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Crankset change--advice appreciated!

Ana2010-04-28 17:56:05 +0000 #1
So after tweaking my fit, I've decided I want to try a shorter crank length since the longest part of my leg extension is not at the bottom of my stroke.

I want a 165mm and have a 170mm. I want some advice about getting it switched since I am not yet handy (or properly equipped) to do it myself.

I only have one nice road bike and have no need for a 170mm crank (after all, I'm only 5'3" with a "long torso for my height" which translates into short legs). My bike is Shimano 105 triple and is only 18 months old and has less than 1,000 miles on it. I change the chain regularly so I think it's in pretty good shape. I want to keep it at Shimano 105 or better and I know labor will need to be done but I want to stay around $200 or less. What is the standard protocol? Can I ask for a credit for the crankset and let them keep it or should I keep it and try to sell it myself?

And if so, how much credit do you think would be reasonable?

What is the best thing to do?

Any stories of others who have had their cranks changed? It's a huge hassle for me to do this since I do not own a vehicle so I can't do a lot of shopping around but there is a shop I prefer.


bike4ever2010-04-28 18:06:14 +0000 #2
You said this was a triple - is it a compact triple (50-39-30)? Or is it a traditional triple - 52-42-30?

1000 miles on the crank set will have scratches and scuffs. A shop will not be able to sell the crank set as new. If you can get credit, I would request $150. If they aren't willing to go for credit then I would suggest you try selling it for the same amount.
Ana2010-04-28 18:03:02 +0000 #3
Um...

I think it's a standard triple (52-42-30). I didn't know they made compact triples!

Thanks so much!

Do I need to worry about the bottom bracket or can I keep the one I have?
SadieKate2010-04-28 18:58:40 +0000 #4
Your shop will be able to advise you on a compatible crankset with the existing bottom bracket.

I don't think you'll get anywhere near $150 for that crank. Look at ebay for comparative values. There is a brand new one on there with a starting bid of $89 with no bids. There is a used one with two bids currently about $27.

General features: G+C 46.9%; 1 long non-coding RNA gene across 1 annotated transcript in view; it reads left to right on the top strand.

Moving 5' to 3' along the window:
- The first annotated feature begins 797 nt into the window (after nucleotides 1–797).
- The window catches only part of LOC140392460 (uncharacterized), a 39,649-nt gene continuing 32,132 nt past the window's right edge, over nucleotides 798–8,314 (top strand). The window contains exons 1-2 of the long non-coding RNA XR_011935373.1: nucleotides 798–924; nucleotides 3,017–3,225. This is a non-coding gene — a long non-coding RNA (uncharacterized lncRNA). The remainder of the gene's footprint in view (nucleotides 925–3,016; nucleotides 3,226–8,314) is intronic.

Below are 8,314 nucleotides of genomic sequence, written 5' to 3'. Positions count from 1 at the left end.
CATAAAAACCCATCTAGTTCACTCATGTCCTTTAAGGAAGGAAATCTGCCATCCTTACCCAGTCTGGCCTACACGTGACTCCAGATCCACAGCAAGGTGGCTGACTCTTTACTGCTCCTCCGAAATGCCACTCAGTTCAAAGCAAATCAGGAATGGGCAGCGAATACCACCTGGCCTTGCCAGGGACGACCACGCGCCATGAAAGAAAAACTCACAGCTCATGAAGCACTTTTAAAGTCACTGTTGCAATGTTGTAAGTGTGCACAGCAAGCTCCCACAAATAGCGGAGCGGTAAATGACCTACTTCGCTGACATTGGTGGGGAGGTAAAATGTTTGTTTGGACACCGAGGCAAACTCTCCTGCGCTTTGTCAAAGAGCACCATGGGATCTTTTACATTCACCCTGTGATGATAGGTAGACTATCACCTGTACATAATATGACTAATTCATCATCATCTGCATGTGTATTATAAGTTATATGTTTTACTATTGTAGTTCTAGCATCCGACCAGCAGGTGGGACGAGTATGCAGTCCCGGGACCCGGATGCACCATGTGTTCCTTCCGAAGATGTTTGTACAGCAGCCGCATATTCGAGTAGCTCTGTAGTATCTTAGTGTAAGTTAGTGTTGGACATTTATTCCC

A question: why are you already changing the chain? You should be able to get 1,500 to 3,000 miles depending on how you clean/lube the chain and your size.
SadieKate2010-04-28 18:43:13 +0000 #5
Quote:

Originally Posted by bike4ever

You said this was a triple - is it a compact triple (50-39-30)? Or is it a traditional triple - 52-42-30?

Compact refers more to the BCD or bolt center diameter which allows you to use smaller rings.

The two cranksets you mention are probably both 110/74 or 130/74 BCD (bolt center diameter), the same crank size but running different size chainrings.

Compact triples run smaller BCDs (such as mtb cranks and touring triples from Sugino and TA) and allow you to use much, much smaller rings (for instance 20-22 tooth inner ring).

www.sheldonbrown.com/gloss_bo-z.html#bcd
Ana2010-04-28 19:23:32 +0000 #6
I just examined them up close and the outer ring says Shimano 50-D (or 0, I can't tell which one it is) so I think it's a compact

It makes sense since I'm such a small person and the bike is small.

I had no idea this was going to require so many details

I'm learning new things about bike components every day!

I guess I'll be headed over to my LBS to ask them about it

Thanks for all your help
SadieKate2010-04-28 20:04:36 +0000 #7
Read my post above about compact cranks. A 50T outer ring does not necessarily mean you have a "compact" crank. Compact is the bolt center diameter.

There are and were plenty of standard triple cranks with 50T outer rings.
Ana2010-04-28 20:41:37 +0000 #8
I also found the original specs for my stock frame which is a Shimano 105 50-30-30

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